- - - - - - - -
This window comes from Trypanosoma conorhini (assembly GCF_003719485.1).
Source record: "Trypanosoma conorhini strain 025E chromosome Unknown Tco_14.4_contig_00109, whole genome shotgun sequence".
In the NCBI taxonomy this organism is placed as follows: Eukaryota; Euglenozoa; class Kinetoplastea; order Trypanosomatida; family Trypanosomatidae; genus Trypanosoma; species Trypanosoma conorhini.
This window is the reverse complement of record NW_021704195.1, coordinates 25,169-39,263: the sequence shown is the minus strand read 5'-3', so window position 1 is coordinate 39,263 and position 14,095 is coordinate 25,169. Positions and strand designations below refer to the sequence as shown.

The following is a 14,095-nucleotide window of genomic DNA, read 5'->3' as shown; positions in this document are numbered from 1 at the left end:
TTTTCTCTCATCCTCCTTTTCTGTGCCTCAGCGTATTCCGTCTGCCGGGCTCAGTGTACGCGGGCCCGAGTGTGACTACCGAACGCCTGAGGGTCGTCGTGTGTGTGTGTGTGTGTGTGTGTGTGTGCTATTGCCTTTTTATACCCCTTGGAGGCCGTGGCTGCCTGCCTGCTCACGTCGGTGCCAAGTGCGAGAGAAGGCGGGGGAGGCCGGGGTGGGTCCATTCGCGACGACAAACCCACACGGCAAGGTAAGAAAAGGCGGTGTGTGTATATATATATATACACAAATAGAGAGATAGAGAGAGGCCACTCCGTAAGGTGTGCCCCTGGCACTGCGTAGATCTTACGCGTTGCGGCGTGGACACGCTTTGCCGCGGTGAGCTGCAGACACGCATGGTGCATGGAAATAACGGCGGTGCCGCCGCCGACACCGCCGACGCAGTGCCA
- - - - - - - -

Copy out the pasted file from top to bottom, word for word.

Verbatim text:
This window comes from Trypanosoma conorhini (assembly GCF_003719485.1).
Source record: "Trypanosoma conorhini strain 025E chromosome Unknown Tco_14.4_contig_00109, whole genome shotgun sequence".
In the NCBI taxonomy this organism is placed as follows: Eukaryota; Euglenozoa; class Kinetoplastea; order Trypanosomatida; family Trypanosomatidae; genus Trypanosoma; species Trypanosoma conorhini.
This window is the reverse complement of record NW_021704195.1, coordinates 25,169-39,263: the sequence shown is the minus strand read 5'-3', so window position 1 is coordinate 39,263 and position 14,095 is coordinate 25,169. Positions and strand designations below refer to the sequence as shown.

The following is a 14,095-nucleotide window of genomic DNA, read 5'->3' as shown; positions in this document are numbered from 1 at the left end:
TTTTCTCTCATCCTCCTTTTCTGTGCCTCAGCGTATTCCGTCTGCCGGGCTCAGTGTACGCGGGCCCGAGTGTGACTACCGAACGCCTGAGGGTCGTCGTGTGTGTGTGTGTGTGTGTGTGTGTGTGCTATTGCCTTTTTATACCCCTTGGAGGCCGTGGCTGCCTGCCTGCTCACGTCGGTGCCAAGTGCGAGAGAAGGCGGGGGAGGCCGGGGTGGGTCCATTCGCGACGACAAACCCACACGGCAAGGTAAGAAAAGGCGGTGTGTGTATATATATATATACACAAATAGAGAGATAGAGAGAGGCCACTCCGTAAGGTGTGCCCCTGGCACTGCGTAGATCTTACGCGTTGCGGCGTGGACACGCTTTGCCGCGGTGAGCTGCAGACACGCATGGTGCATGGAAATAACGGCGGTGCCGCCGCCGACACCGCCGACGCAGTGCCA